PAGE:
Pär Håkansson November 9, 2016
As more connected devices come onto the market there is a growing need to ensure that IoT devices can stand on their own two feet, and not rely on connections that might not always be available. IPv6 is the technology that will achieve this.
Smartphones as gateways
For most of the short history of the Internet of Things, smartphones have been the main way of connecting Bluetooth ‘things’ to the Internet. For many devices this makes sense. Devices that are always with us, such as activity monitors and smartwatches, can rely on a connection being available when they need it. Likewise, devices that connect to mains power can use the existing power-hungry connections such as Wi-Fi.
For many devices, it’s impractical to rely on a smartphone always being available. A smart home isn’t very smart if it stops working the moment you step out of the door! Increasingly, devices need to operate using very low power and need to stay connected even when away from a phone.
Today many smart home/IoT solutions are proprietary homebrewed technology and thus requires a dedicated gateway to translate from the proprietary technology to IP technology to connect to the internet. For making the IoT dream a reality, this is not a scalable solution.
The current version of the Internet Protocol, IPv4, has just over 4 billion IP addresses. This seemed like a lot in the 1970s when it was first developed but the massive growth of the Internet, and the number of devices connected to it, now far exceeds this. Some clever workarounds such as Network Address Translation (NAT) have allowed the sharing of addresses between multiple devices. This means that, for example, a home network of a dozen computers and phones can all share one IP address. This isn’t as clever as it seems though, because it makes communication harder and limits what devices can actually do.
IPv6 solves this problem by providing an unimaginably large number of addresses. It has enough addresses that each person on the planet could have thousands of devices and we still wouldn’t be close to running out. If every device has direct access to the Internet it not only removes the reliance on smartphones but also unlocks functions that aren’t possible today.
Most importantly, IPv6 is aligning itself with how the internet actually works today and will reuse lots of existing infrastructure. While today’s IoT devices need to be run through a smartphone, a future IPv6 world will enable direct connectivity between different pieces of infrastructure: cloud services, routers and so on, cutting out the middleman by utilizing IPv6.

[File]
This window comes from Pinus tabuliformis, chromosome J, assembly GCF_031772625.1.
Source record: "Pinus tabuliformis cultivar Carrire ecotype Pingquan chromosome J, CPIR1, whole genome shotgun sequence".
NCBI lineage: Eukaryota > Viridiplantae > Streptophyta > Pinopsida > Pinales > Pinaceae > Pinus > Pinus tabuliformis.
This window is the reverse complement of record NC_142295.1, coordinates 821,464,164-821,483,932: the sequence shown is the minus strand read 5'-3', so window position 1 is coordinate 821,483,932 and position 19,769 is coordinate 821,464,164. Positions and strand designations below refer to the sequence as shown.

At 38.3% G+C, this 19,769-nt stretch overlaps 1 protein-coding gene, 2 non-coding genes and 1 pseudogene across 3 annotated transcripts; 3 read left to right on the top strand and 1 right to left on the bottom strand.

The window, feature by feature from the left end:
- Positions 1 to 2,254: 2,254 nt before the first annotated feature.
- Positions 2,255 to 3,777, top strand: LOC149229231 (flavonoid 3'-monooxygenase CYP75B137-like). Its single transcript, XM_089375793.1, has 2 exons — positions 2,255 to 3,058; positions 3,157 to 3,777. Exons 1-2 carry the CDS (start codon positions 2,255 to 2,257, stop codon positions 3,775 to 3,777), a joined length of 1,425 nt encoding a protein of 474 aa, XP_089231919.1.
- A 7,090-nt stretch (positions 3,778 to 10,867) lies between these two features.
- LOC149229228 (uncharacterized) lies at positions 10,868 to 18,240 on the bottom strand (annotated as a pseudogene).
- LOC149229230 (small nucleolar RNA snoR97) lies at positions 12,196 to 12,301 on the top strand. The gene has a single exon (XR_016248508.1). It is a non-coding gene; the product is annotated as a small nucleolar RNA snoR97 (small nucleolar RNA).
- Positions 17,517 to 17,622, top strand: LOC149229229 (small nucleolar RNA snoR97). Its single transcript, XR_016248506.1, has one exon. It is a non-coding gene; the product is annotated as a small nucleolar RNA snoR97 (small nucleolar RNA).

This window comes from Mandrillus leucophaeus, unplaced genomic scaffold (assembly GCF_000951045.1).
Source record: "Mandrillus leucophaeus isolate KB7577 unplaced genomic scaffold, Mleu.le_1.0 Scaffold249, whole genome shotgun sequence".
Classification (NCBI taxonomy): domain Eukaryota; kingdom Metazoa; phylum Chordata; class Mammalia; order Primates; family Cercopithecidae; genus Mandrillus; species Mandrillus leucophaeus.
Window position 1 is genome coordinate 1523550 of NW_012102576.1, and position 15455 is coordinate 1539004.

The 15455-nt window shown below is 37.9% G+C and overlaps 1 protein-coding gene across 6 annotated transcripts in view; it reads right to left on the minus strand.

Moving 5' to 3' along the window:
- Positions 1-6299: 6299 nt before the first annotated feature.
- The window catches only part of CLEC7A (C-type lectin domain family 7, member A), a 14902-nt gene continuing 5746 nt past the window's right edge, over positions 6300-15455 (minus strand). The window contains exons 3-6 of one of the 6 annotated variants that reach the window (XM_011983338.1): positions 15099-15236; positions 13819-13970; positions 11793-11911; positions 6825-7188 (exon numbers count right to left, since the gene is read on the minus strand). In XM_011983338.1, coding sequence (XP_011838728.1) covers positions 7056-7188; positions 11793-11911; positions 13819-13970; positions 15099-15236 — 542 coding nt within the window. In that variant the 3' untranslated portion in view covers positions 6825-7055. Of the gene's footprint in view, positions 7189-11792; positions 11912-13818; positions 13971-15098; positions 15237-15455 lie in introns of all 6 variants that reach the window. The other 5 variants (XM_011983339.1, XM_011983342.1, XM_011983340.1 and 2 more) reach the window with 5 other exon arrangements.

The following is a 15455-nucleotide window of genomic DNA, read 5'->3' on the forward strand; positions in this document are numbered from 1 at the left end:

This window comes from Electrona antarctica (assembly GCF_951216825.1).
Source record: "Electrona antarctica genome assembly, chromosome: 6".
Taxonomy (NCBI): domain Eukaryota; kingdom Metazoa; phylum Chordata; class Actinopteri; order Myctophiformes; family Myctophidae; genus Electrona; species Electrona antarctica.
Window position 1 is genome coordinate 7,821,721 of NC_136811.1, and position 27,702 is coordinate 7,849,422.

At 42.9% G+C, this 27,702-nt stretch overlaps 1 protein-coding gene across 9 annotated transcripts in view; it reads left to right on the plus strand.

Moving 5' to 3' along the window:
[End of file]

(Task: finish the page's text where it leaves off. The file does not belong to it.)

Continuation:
IPv6 has many advantages but the major drawback at the moment is that it hasn’t been fully adopted in the infrastructure. It has been included in all major operating systems for some time. It’s possible that the device you’re using to read this article is using IPv6 for some of its Internet communications! But there are some major hurdles in the way. One of the main ones is that IPv4 and IPv6 aren’t directly interchangeable. Some ISPs and router manufacturers seem to have been burying their heads in the sand and hoping the problem will go away. Thankfully, this is changing as more devices that implement IPv6 are developed.
Bluetooth low energy devices can transport IPv6 packets and all of the major protocols that allow Bluetooth devices to connect directly to the Internet use IPv6 too. So if you make a product using Bluetooth low energy then it is possible to use IPv6.
Adapting IoT to the Internet
Until now, most IoT devices have used proprietary solutions to get around these problems. Home automation products, that need to work whether the smartphone is available or not, often deploy a bespoke ‘hub’ that connects to the user’s router via cable or WiFi. Some enterprise routers can already communicate using Bluetooth but none of them are cheap enough to be suitable for consumers.
Eventually home routers will be able to communicate directly using Bluetooth over IPv6 to allow IoT devices and sensors to have direct connections to the Internet. This will make things much simpler and cheaper for both manufacturers and consumers. By enabling IPv6, the Internet of Things is adapting to the existing infrastructure and clould services, to enable maximum reuse of existing equipment. That is the power of enabling IPv6 in the IoT.
Benefits for everyone
Once all devices are connected directly to the Internet, many things become possible. They can be accessed directly by manufacturers so that they can, for example, push software updates without the device having to check.
Consumers will be able to have confidence that the products they buy will work out of the box and not be a nightmare to install. They won’t have to buy an expensive bespoke ‘hub’ whenever they want to buy equipment from a different manufacturer. They will be also able to control all of their smart devices using a single app or website.
The Internet of Things has come on in leaps and bounds over a short period of time. By working together to overcome the hurdles in place, manufacturers, developers and ISPs can ensure that the Internet of Things will reach its full potential.